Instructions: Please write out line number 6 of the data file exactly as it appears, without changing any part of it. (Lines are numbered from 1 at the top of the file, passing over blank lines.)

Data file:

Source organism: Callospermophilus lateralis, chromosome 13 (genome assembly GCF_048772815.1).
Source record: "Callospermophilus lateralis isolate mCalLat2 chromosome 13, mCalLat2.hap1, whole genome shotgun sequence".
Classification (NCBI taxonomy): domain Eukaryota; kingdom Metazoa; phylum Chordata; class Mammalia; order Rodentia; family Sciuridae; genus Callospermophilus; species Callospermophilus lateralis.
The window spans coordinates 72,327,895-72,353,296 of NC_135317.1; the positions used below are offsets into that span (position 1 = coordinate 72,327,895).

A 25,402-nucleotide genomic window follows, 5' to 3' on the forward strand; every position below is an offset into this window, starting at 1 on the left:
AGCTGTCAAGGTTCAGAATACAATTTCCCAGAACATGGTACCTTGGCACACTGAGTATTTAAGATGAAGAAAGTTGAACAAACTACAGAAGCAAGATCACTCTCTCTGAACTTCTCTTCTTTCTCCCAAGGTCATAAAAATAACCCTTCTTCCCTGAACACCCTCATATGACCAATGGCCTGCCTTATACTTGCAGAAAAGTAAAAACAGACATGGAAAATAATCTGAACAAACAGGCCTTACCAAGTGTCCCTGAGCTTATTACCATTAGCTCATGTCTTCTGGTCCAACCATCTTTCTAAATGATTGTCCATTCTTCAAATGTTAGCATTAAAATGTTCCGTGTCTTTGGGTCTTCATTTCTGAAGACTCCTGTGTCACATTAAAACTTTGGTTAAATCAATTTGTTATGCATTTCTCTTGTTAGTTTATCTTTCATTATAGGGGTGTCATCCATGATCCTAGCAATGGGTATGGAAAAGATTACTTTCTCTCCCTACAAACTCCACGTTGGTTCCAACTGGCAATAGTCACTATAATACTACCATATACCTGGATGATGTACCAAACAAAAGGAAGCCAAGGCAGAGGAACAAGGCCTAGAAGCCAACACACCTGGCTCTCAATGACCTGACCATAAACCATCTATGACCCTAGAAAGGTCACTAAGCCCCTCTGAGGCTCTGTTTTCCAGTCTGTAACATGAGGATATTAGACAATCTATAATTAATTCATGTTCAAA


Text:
AGCTGTCAAGGTTCAGAATACAATTTCCCAGAACATGGTACCTTGGCACACTGAGTATTTAAGATGAAGAAAGTTGAACAAACTACAGAAGCAAGATCACTCTCTCTGAACTTCTCTTCTTTCTCCCAAGGTCATAAAAATAACCCTTCTTCCCTGAACACCCTCATATGACCAATGGCCTGCCTTATACTTGCAGAAAAGTAAAAACAGACATGGAAAATAATCTGAACAAACAGGCCTTACCAAGTGTCCCTGAGCTTATTACCATTAGCTCATGTCTTCTGGTCCAACCATCTTTCTAAATGATTGTCCATTCTTCAAATGTTAGCATTAAAATGTTCCGTGTCTTTGGGTCTTCATTTCTGAAGACTCCTGTGTCACATTAAAACTTTGGTTAAATCAATTTGTTATGCATTTCTCTTGTTAGTTTATCTTTCATTATAGGGGTGTCATCCATGATCCTAGCAATGGGTATGGAAAAGATTACTTTCTCTCCCTACAAACTCCACGTTGGTTCCAACTGGCAATAGTCACTATAATACTACCATATACCTGGATGATGTACCAAACAAAAGGAAGCCAAGGCAGAGGAACAAGGCCTAGAAGCCAACACACCTGGCTCTCAATGACCTGACCATAAACCATCTATGACCCTAGAAAGGTCACTAAGCCCCTCTGAGGCTCTGTTTTCCAGTCTGTAACATGAGGATATTAGACAATCTATAATTAATTCATGTTCAAA